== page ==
This comes after the French-language TVA network reported the association had books by Muslim authors with radical and controversial views.
Ibrahim Abou Arab, vice-president external for the Muslim Students' Association, told Daybreak Montreal his organization was unfairly portrayed in the report.
Abou Arab said his organization received a surprise visit from TVA and wasn't approached for comment through regular channels, such as a phone call or email.
But Abou Arab said his organization would look more closely at its books, which, according to the report, featured commentary on female genital mutilation and beating one's wife without leaving marks.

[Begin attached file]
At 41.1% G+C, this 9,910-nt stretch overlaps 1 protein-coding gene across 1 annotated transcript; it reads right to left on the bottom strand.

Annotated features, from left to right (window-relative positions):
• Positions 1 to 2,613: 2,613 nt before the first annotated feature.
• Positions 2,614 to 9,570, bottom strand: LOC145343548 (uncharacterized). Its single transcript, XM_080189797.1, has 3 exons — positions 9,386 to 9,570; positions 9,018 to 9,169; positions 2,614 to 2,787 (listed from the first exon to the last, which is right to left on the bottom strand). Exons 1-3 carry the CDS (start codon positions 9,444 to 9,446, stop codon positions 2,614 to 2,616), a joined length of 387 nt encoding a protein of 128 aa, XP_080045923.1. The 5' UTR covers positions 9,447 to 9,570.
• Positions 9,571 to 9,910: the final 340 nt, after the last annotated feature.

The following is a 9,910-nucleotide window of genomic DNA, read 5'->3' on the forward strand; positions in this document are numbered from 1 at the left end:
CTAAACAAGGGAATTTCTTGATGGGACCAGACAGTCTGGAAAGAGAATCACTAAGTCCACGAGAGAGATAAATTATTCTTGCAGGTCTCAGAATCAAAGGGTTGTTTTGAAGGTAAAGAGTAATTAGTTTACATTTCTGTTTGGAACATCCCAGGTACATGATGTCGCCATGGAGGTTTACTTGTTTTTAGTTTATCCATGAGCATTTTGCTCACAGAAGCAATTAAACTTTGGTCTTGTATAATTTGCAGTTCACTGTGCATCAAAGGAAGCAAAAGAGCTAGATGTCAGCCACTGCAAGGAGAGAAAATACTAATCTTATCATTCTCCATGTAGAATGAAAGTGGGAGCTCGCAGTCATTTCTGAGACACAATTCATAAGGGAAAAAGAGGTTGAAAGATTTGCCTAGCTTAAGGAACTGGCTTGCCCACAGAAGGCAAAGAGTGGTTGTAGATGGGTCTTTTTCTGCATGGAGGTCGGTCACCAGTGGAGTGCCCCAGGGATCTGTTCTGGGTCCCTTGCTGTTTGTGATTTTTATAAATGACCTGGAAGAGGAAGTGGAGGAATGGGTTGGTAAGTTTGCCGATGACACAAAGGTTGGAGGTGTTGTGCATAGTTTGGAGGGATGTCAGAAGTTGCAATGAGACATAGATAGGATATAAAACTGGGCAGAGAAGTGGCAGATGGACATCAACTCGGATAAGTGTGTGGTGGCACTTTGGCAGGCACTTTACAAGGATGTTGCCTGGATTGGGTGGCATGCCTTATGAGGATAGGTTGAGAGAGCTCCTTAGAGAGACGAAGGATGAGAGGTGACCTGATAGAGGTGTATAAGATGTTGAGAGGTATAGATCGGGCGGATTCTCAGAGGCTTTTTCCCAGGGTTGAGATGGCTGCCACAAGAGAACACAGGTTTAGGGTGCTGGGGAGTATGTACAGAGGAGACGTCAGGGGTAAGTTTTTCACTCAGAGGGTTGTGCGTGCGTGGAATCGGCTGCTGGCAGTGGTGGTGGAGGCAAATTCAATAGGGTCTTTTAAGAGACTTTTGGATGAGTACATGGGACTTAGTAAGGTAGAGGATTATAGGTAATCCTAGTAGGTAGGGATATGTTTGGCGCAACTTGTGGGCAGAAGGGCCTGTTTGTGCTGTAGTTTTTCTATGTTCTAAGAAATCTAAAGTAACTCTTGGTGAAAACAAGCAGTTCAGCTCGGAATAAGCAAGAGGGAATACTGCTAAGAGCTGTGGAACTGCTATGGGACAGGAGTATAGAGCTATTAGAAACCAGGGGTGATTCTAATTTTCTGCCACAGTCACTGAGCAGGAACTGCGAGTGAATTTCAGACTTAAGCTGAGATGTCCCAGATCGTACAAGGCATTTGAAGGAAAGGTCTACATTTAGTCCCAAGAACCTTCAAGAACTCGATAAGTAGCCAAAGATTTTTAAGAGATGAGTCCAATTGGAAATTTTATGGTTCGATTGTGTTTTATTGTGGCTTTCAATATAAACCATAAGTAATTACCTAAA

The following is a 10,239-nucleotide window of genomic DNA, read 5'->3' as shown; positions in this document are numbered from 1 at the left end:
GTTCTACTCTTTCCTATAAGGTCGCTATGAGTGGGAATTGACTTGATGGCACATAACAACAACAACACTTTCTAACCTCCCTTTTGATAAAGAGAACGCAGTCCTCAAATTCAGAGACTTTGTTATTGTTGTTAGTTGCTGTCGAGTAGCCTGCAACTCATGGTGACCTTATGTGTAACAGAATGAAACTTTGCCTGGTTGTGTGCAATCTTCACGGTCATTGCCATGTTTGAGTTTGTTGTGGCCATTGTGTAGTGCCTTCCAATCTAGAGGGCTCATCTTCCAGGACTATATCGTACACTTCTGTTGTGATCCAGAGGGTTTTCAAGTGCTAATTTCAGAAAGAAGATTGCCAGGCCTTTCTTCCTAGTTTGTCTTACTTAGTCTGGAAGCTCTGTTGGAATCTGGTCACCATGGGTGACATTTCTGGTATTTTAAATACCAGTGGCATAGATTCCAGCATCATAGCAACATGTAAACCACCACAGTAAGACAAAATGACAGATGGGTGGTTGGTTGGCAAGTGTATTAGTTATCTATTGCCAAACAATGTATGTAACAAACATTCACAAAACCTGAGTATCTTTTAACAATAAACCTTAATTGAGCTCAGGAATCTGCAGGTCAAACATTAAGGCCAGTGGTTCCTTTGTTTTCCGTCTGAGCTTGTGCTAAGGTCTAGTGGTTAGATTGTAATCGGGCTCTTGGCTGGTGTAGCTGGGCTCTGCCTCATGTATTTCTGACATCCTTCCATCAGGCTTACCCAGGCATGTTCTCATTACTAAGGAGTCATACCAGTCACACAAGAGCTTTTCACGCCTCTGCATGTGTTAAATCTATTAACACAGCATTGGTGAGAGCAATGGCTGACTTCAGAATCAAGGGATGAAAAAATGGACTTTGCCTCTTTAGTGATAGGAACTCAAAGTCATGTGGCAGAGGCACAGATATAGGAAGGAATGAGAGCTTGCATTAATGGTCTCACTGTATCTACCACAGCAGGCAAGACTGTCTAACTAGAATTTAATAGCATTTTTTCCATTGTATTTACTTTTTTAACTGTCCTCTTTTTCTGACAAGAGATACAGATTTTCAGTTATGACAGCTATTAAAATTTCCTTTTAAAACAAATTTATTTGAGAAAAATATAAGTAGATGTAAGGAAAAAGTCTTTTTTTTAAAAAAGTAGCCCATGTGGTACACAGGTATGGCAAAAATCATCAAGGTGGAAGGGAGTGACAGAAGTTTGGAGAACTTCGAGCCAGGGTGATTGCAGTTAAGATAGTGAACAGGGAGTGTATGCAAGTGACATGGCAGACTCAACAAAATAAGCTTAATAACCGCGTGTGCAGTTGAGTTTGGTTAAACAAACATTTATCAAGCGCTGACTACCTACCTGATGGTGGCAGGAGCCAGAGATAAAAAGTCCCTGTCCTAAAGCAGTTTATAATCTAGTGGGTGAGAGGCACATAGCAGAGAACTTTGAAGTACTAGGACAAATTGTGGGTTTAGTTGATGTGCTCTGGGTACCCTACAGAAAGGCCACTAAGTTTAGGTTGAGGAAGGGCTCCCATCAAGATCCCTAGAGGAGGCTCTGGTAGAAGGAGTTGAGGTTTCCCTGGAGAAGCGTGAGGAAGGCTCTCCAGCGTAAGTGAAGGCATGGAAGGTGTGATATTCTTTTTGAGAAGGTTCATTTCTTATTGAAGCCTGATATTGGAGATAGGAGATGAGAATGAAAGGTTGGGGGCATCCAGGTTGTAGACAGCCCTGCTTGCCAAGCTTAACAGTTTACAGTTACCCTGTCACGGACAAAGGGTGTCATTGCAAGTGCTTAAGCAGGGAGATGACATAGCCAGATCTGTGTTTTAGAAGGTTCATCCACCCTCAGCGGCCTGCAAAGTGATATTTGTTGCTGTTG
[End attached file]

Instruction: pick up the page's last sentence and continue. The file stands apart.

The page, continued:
“We're going to through them book by book and if we find something that crosses the line or something that is radical or too extreme, then of course, it'll be off the shelf forever,” Abou Arab said.
Salam Elmenyawi, an imam and president of the Muslim Council of Montreal, said having controversial books doesn't mean the association agrees with their content.
“If we are to exclude each and every book that we find out something controversial on it, then we end up relegating ourselves to the dark ages,” said Elmenyawi, who is also a Muslim chaplain with McGill and Concordia.
A Concordia University spokeswoman says the administration has scheduled a meeting for the end of the week with the Muslim Students' Association over a situation it's "taking seriously and looking into.”